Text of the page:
- As business owners, franchisees are ultimately still responsible for and in control of their bottomline. The more efficiently and effectively a store is managed, the more profitable the business will be.
- Franchisees have more control over their competitor landscape than licensee holders and independent business owners. Most franchise concepts guarantee a certain radius of trading territory, which gives franchisees the advantage of no new competitor entrants within the brand.
Nedbank Business Banking has the following tips on how one can tap into franchising opportunities:
- Identify a franchise within your area of expertise.
- Raise the capital through own or loan funds – at least 50% personal savings are required to start up the business.
- Understand the business and do market research.
- Draw up a business plan – without one, no financial institution will understand your vision.
- Maintain a good credit history – check the status of your profile through the various agencies as this impacts rental agreements, financial applications and credit for the business.
- Obtain financing options from the franchisor.
- Get an accountant and a lawyer – financial and legal expertise is necessary, especially with new regulations.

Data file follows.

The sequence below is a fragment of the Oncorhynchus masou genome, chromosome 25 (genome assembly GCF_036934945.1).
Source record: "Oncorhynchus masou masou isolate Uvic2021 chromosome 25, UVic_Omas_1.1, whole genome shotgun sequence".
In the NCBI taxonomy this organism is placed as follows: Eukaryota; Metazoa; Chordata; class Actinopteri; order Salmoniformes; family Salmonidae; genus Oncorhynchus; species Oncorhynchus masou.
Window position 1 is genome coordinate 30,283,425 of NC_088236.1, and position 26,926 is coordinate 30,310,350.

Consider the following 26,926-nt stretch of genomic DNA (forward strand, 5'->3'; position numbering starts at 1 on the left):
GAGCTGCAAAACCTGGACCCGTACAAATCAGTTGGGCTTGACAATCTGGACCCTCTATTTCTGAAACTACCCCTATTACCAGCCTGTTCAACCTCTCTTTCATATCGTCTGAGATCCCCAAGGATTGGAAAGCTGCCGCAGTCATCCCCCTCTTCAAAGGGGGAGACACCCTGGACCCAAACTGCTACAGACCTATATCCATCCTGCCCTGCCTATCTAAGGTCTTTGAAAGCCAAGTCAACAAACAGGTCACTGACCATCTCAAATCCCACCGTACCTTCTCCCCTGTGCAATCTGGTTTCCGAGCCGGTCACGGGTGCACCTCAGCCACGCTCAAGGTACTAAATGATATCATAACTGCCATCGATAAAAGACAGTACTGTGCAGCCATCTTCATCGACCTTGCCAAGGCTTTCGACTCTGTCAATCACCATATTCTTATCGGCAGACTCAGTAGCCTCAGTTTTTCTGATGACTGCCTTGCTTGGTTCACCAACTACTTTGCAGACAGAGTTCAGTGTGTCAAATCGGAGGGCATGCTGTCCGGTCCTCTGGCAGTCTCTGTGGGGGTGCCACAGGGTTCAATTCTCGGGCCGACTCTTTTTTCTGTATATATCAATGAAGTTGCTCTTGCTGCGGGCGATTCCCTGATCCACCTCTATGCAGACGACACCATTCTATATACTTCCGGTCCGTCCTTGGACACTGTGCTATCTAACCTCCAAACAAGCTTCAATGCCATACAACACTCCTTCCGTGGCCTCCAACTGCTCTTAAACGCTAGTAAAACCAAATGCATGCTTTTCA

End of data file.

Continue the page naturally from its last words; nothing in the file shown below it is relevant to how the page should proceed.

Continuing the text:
- Understand the implications of the Franchise Industry Code of Conduct.
For further information on franchise funding send an email to email@example.com.
(Watch) Franchises Help Create Jobs
The franchise sector has not been immune to the challenges of the current economic climate. However, it has demonstrated resilience and continues to play a key role in contributing to the economy and creating jobs.
Mark Rose, Head of New Business Development, on Nedbank Franchising
Recent statistics from the Franchise Association of South Africa reveal that the industry has grown to over 750 franchise systems, with nearly 35 000 franchise outlets, contributing an estimated 11,6% to South Africa’s gross domestic product (GDP) through an estimated R493 billion in turnover in 2016. The franchise sector has helped create more than 350 000 jobs.